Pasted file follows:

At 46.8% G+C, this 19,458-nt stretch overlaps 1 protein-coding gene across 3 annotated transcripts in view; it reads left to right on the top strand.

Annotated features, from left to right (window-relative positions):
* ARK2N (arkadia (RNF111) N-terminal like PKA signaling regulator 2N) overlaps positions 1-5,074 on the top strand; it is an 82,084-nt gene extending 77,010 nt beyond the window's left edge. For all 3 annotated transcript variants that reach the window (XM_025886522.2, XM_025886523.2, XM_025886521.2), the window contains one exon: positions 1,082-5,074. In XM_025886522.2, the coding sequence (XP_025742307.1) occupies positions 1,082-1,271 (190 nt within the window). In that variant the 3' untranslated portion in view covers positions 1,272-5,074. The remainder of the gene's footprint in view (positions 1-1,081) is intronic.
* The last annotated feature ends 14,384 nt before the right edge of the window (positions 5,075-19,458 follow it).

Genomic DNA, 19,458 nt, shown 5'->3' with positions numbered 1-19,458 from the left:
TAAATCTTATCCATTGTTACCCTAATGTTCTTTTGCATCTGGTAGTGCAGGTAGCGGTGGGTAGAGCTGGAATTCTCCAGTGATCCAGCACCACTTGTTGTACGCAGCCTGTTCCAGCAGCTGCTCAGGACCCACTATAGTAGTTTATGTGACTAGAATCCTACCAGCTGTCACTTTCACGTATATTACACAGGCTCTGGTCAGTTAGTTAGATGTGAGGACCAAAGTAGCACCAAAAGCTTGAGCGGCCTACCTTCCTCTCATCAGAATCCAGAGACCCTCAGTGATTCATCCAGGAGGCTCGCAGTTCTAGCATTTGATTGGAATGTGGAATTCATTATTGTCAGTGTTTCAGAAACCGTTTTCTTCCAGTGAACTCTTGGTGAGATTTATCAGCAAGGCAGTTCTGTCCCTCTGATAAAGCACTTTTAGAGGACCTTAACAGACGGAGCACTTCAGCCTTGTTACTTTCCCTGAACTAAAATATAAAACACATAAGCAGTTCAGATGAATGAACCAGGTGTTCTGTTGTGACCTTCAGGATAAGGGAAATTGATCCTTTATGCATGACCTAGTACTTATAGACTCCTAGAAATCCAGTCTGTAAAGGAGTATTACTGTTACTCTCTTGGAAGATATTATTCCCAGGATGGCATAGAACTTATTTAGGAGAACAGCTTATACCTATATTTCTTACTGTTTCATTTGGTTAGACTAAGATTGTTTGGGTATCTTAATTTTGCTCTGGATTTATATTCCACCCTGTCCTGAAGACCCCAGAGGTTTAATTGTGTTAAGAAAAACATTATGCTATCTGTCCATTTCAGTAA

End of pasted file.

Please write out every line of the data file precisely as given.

At 46.8% G+C, this 19,458-nt stretch overlaps 1 protein-coding gene across 3 annotated transcripts in view; it reads left to right on the top strand.

Annotated features, from left to right (window-relative positions):
* ARK2N (arkadia (RNF111) N-terminal like PKA signaling regulator 2N) overlaps positions 1-5,074 on the top strand; it is an 82,084-nt gene extending 77,010 nt beyond the window's left edge. For all 3 annotated transcript variants that reach the window (XM_025886522.2, XM_025886523.2, XM_025886521.2), the window contains one exon: positions 1,082-5,074. In XM_025886522.2, the coding sequence (XP_025742307.1) occupies positions 1,082-1,271 (190 nt within the window). In that variant the 3' untranslated portion in view covers positions 1,272-5,074. The remainder of the gene's footprint in view (positions 1-1,081) is intronic.
* The last annotated feature ends 14,384 nt before the right edge of the window (positions 5,075-19,458 follow it).

Genomic DNA, 19,458 nt, shown 5'->3' with positions numbered 1-19,458 from the left:
TAAATCTTATCCATTGTTACCCTAATGTTCTTTTGCATCTGGTAGTGCAGGTAGCGGTGGGTAGAGCTGGAATTCTCCAGTGATCCAGCACCACTTGTTGTACGCAGCCTGTTCCAGCAGCTGCTCAGGACCCACTATAGTAGTTTATGTGACTAGAATCCTACCAGCTGTCACTTTCACGTATATTACACAGGCTCTGGTCAGTTAGTTAGATGTGAGGACCAAAGTAGCACCAAAAGCTTGAGCGGCCTACCTTCCTCTCATCAGAATCCAGAGACCCTCAGTGATTCATCCAGGAGGCTCGCAGTTCTAGCATTTGATTGGAATGTGGAATTCATTATTGTCAGTGTTTCAGAAACCGTTTTCTTCCAGTGAACTCTTGGTGAGATTTATCAGCAAGGCAGTTCTGTCCCTCTGATAAAGCACTTTTAGAGGACCTTAACAGACGGAGCACTTCAGCCTTGTTACTTTCCCTGAACTAAAATATAAAACACATAAGCAGTTCAGATGAATGAACCAGGTGTTCTGTTGTGACCTTCAGGATAAGGGAAATTGATCCTTTATGCATGACCTAGTACTTATAGACTCCTAGAAATCCAGTCTGTAAAGGAGTATTACTGTTACTCTCTTGGAAGATATTATTCCCAGGATGGCATAGAACTTATTTAGGAGAACAGCTTATACCTATATTTCTTACTGTTTCATTTGGTTAGACTAAGATTGTTTGGGTATCTTAATTTTGCTCTGGATTTATATTCCACCCTGTCCTGAAGACCCCAGAGGTTTAATTGTGTTAAGAAAAACATTATGCTATCTGTCCATTTCAGTAA